Growing up every kid dreams of their future job — soaring into space as an astronaut, wrangling cattle as a cowboy, saving lives as a doctor, discovering lost cultures as an archeologist, or battling infernos as a firefighter.
That whimsical passion and imagination of kids sparked the inspiration behind a new series of bronze sculptures being crafted for Gresham, which not only immortalize the potential of local youths, but also celebrate first responders across the city.
"This all started on a whim, and has morphed into a really exciting art project," said David Baumann, a member of Gresham Outdoor Public Art.
About five years ago Baumann was driving past Gresham City Hall when his wife, Kendra, noted the lack of public artwork in the complex, which includes the flagship Police Department, Fire Station and Gresham-Barlow School District offices.
"She mentioned how nice it would be to have some artwork on display," Baumann said. "That is when I thought of Jeremy's work."
Jeremy Pelletier is an East Multnomah County artist who had a series of sculptures the couple had run across about a decade earlier. Called "Little Heroes," they were all small, playful statues of kids dressed up in different careers — firefighter, doctor, police officer.
"Every kid has a dream of what they want to be growing up," Baumann said. "We wanted this latest project to be cute and humorous."
Pelletier is now diligently working on Gresham's latest public art — a trio of bronze statues which will be unveiled outside of Gresham City Hall next spring. There is a little boy, dressed as a firefighter, bent over to drink from a running hose; a young girl in fire overalls with a badge on her shirt; and Officer Tagg, the department's comfort dog, who is sitting beside them in his vest and a toy in mouth.
"It is really exciting to be doing these pieces, I like the idea of having my stuff out where a lot of people can see and enjoy it," Pelletier said.
The statues are being funded by GOPA, which has spurred many other public art across Gresham from the bronze sculptures in downtown to the murals at the Rockwood Market Hall.
"We wanted to support both the police and fire departments with this piece," Baumann said. "They are silent heroes in our community, so this is something for them."
Screen to reality
Pelletier utilizes futuristic tech to craft his artwork.
The beginning stages of design all take place on a screen, using a program that allows him to pull and manipulate a digital ball of clay. Those pixels eventually morph into a physical, 3D-printed maquette, or model, that is later scaled-up at the foundry.
"I will jump straight from an idea in my head to sculpting on the screen," Pelletier said. "This tool is really powerful, because the program is deep and there is a lot you can do."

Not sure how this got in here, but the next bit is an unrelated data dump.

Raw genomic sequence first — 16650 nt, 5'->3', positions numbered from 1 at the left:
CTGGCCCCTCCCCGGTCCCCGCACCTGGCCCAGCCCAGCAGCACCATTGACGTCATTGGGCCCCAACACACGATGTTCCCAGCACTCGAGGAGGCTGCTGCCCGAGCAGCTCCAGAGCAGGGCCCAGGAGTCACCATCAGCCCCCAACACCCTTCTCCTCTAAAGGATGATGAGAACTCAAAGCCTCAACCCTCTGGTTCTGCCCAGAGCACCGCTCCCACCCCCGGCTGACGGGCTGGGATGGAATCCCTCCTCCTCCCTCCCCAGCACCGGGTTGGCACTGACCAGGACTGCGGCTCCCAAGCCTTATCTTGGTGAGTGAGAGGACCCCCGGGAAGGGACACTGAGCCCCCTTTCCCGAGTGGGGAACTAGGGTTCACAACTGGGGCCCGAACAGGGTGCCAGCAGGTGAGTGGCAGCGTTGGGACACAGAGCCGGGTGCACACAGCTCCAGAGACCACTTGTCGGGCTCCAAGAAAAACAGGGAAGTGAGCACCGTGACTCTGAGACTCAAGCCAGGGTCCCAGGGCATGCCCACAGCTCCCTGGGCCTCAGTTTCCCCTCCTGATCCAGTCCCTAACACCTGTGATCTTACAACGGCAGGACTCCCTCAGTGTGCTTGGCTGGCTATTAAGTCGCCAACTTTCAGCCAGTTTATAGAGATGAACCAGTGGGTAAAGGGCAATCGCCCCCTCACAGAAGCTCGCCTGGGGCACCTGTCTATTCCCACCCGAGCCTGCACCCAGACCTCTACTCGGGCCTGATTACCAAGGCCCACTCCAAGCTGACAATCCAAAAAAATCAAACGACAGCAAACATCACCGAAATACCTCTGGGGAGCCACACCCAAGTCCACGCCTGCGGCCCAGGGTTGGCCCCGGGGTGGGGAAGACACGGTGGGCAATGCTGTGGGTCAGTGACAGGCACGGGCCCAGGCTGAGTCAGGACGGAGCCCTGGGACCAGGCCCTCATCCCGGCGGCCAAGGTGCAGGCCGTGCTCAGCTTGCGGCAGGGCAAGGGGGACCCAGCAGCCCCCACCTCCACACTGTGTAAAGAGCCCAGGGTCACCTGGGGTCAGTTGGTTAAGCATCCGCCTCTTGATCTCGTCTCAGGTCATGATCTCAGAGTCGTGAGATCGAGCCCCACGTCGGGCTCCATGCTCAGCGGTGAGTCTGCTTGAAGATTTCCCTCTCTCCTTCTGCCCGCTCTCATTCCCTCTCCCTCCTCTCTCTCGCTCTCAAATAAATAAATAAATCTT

Out of high school Pelletier attended art school with a focus on drawing and painting. But during an art history course, which tasked him to dive into a new medium, he began working on an ancient Greek-style bust.
"I immediately fell in love with sculpting," he said. "I like working things with my hands, and being creative in all mediums."
From that point he has always been involved in creating. He has freelanced for companies and foundries in the past, and is currently working in the video game industry as the Art Manager for a company that completes outsourced 3D models.
He uses those same systems for the trio of sculptures, which he has been working on since the spring. The young boy in the fire hat was originally part of his "Little Heroes" series, but the other two have been original creations for Gresham.
"My son posed for the firefighter," Pelletier said. "I like finding whimsy in my work."
The boy will eventually be 41 inches tall, while the girl will be taller as she stands up straight. Beside them will be the statue of Tagg, a four-year-old black Labrador who came to the Gresham Police Department by way of Guide Dogs for the Blind. Tagg is a comfort dog, arriving on scene to support any community members suffering trauma. He is especially beloved by kids.
Tagg makes appearances at dementia care facilities, classrooms, and community festivals. He first joined the department in early 2020, and one month into the job he visited students at Dexter McCarty Middle School the morning after a classmate was hit and killed walking to school. He also supports his two-legged coworkers, hanging out in the department in-between shifts.
"Taking photos of Tagg to use as references was one of the best parts of this process," Pelletier said.
One small detail that will be in the final piece — a pouch in the bronze vest filled with business cards that the real Tagg carries with him on the job.
These pieces are not only Pelletier's first work in Gresham, but also his first major public installation.
"I've never worked at this scale before," he said.
Over the next few months Pelletier will complete the digital carvings, which will all then be 3D printed. After some final tuning, those will be cast at Firebird Foundry in Troutdale by Chad Caswell. The unveiling is planned for next spring.
"We can't wait for the community to experience these statues," Baumann said with a smile.
Learn more about Gresham Outdoor Public Art at greshamoutdoorpublicart.com
Follow Officer Tagg on Instagram at tagg.time
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